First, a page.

| I inherited a DI system that's um...not in good shape. | I would be forever indebted to anyone who could help me | with several problems related to this. | Flow rate 3.5-5GPM | Incoming pressure:50PSI | Application: deionized water provided to Electrovert | H-400 wash machine. | Question No.1: Electrovert says that I should have 25-30 | PSI going into wash machine. What happens if I don't? | What if I can only deliver 20PSI? Our wash (H400) runs between 20-30 PSI in the final DI rinse.( It seems to fluctuate when someone flushes a toilet). If you have a Ionic cleanliness tester (Omega) test the boards and see what kind of results you are getting, consider lowering the pressure to 15 psi and also test the boards (just to giver yourself a buffer). Also consider, as the nozzles get plugged (although usually not a problem in the DI rinse) the pressure will rise, but the GPM will fall, so pressure alone is not a good indicator( I would install flow meters inline to monitor the GPM). If pressure is still a problem try plugging some of the rear (away from the door) nozzles but only if you are running smaller boards. Keep in mind these machines run in a cascade effect to replenish and purge the wash tanks, therefor less GMP out of the DI rinse will result in a slower purge cycle of your wash tanks. | Question No.2: My water heater is *after* the postfilter, | and get this, it's not even stainless. The DI water is | actually killing the heater. Does anyone know where I | can get a stainless heater? I probably have <$11K for | this. Some things to consider here, Yes the SS heaters are expensive but the power to run those babies is a lot more expensive. You should do some calculations and decide which will be best, if running OPEN loop (dumping all that nice warm expensive water down the drain) or running a closed loop system. Based on my location and considering the cost of the water, the temp rise I needed ( Cost of the power to reach the required temp ), and the cost of the DI beds, it was cheaper to run an open loop system with a heat exchanger to preheat the incoming DI water pre SS heater. The biggest cost factor was going to be the DI beds, running a closed loop system would have required changing the beds out every 2 weeks (not to mention the cost of SS DI tanks (Required for the 150 f temp we required)).. Any way having said all that the best source for SS heater was from the Guligan Man (utilizing a heat exchanger we purchased a 20 gallon SS cost was about 5K) | Question No.3: Has anyone ever dealt with Culligan in | upstate NY? What is the general opinion of their service? I Don�t Know about upstate NY but generally I have been satisfied with Culligan. | Question No.4: Culligan keeps talking about how batch | regens of the filter tanks is a bad idea-how bad is it? I am not sure what you mean by Batch regens, but if you are considering sending your Beds out for regen, its not worth it, the life of regenerated beds is about half of new and if you are changing out your own beds that stuff really stinks..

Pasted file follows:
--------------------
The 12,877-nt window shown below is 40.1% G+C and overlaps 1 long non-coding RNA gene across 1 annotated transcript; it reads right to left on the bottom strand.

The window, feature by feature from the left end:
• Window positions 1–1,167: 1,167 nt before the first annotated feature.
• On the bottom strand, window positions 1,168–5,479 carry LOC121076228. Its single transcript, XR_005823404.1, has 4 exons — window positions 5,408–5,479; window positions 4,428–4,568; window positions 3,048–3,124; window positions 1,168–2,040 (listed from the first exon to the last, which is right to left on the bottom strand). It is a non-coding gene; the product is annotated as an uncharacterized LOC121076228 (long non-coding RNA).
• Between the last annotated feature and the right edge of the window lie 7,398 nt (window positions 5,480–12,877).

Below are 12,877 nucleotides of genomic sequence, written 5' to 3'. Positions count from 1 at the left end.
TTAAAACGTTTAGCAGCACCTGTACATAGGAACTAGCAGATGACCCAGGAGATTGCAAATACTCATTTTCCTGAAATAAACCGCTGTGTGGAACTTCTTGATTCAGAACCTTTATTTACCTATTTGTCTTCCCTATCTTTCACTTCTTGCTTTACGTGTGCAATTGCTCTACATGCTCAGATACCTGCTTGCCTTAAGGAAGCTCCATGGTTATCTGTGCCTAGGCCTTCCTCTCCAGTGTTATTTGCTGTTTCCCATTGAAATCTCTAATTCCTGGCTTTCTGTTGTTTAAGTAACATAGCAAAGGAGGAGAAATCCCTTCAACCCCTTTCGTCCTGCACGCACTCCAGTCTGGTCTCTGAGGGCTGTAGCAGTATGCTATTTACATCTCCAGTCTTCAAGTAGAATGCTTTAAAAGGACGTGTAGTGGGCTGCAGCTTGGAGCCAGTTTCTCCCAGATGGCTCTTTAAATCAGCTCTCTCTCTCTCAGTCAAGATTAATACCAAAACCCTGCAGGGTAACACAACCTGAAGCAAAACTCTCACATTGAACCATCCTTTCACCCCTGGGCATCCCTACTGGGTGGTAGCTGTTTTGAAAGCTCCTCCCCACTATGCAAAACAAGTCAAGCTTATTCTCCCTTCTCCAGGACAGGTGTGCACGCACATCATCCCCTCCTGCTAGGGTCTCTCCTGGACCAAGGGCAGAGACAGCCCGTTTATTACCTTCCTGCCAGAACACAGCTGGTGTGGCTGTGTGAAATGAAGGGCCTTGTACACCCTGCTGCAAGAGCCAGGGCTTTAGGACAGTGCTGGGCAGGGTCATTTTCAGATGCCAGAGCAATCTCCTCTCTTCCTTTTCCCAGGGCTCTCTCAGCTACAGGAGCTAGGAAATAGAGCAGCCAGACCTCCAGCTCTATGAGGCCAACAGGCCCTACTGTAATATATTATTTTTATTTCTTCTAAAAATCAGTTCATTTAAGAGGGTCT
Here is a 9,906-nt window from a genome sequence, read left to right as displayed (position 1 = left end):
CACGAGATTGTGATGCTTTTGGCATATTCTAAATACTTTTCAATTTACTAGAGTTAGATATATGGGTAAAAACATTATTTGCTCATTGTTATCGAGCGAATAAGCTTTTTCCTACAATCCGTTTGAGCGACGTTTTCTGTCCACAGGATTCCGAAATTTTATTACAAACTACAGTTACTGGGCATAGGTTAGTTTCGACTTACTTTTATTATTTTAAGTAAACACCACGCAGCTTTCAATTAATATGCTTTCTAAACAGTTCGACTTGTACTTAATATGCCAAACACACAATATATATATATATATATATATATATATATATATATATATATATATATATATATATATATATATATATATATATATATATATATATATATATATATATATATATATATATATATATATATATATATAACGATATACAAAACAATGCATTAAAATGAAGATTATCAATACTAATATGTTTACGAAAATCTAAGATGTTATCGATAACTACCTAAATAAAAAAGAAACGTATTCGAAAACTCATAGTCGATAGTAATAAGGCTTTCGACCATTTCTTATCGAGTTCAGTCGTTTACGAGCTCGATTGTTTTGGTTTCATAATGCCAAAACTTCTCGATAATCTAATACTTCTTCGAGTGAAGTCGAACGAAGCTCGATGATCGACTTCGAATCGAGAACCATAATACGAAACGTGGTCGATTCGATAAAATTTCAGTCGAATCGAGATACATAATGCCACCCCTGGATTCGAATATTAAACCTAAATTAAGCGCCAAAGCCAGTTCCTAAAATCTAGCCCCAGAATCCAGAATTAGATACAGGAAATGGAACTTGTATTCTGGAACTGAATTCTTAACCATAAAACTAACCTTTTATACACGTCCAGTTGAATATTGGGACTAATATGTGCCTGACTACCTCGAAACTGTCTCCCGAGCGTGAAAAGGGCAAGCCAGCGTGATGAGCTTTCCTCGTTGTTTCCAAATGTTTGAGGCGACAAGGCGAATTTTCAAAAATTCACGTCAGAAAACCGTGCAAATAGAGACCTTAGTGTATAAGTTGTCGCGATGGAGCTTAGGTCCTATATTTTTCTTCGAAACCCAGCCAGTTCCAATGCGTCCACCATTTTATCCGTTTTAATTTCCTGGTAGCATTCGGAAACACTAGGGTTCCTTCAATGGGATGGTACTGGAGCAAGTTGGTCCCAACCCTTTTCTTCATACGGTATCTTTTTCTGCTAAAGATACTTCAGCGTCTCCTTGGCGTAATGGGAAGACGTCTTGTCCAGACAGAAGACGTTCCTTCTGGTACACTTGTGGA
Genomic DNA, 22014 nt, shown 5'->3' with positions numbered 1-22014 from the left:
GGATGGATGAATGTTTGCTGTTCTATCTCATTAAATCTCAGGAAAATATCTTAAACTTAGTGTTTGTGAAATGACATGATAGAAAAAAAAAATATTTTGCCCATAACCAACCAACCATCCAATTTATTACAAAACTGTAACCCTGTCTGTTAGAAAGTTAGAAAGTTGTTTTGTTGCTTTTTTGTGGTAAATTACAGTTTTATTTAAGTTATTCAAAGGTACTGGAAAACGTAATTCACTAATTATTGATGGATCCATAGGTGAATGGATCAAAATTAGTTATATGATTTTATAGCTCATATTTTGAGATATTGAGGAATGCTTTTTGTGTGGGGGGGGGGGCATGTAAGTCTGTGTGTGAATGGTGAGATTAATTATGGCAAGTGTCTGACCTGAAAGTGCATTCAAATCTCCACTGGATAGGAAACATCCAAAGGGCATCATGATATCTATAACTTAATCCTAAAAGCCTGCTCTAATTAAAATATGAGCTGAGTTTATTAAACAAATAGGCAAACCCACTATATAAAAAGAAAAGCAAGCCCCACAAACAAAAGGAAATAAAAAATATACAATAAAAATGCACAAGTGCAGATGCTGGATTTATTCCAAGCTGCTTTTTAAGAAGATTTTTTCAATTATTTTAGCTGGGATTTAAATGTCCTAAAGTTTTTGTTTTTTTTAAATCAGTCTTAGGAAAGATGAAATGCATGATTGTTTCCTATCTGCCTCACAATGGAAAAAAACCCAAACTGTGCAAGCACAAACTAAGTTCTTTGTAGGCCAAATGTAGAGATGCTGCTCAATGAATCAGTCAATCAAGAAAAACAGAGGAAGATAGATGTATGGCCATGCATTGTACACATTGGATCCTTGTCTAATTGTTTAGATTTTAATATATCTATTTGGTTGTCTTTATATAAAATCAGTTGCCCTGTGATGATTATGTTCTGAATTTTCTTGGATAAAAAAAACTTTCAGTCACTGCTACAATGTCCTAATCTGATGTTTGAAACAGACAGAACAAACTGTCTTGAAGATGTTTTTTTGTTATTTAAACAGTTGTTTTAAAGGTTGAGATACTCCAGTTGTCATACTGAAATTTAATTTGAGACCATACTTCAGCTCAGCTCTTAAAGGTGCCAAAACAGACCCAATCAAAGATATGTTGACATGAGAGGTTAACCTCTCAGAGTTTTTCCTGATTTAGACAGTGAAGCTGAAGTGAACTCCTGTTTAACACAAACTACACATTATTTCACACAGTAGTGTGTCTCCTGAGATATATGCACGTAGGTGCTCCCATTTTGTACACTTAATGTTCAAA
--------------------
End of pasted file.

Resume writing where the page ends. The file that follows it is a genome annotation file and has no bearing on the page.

| Question No.5: How much should I worry about bacteria | deposition on my PCBs? Bacteria is carbon based so I | wonder if we're not headed for trouble with the ever- | decreasing pitch of SMT devices. Beats me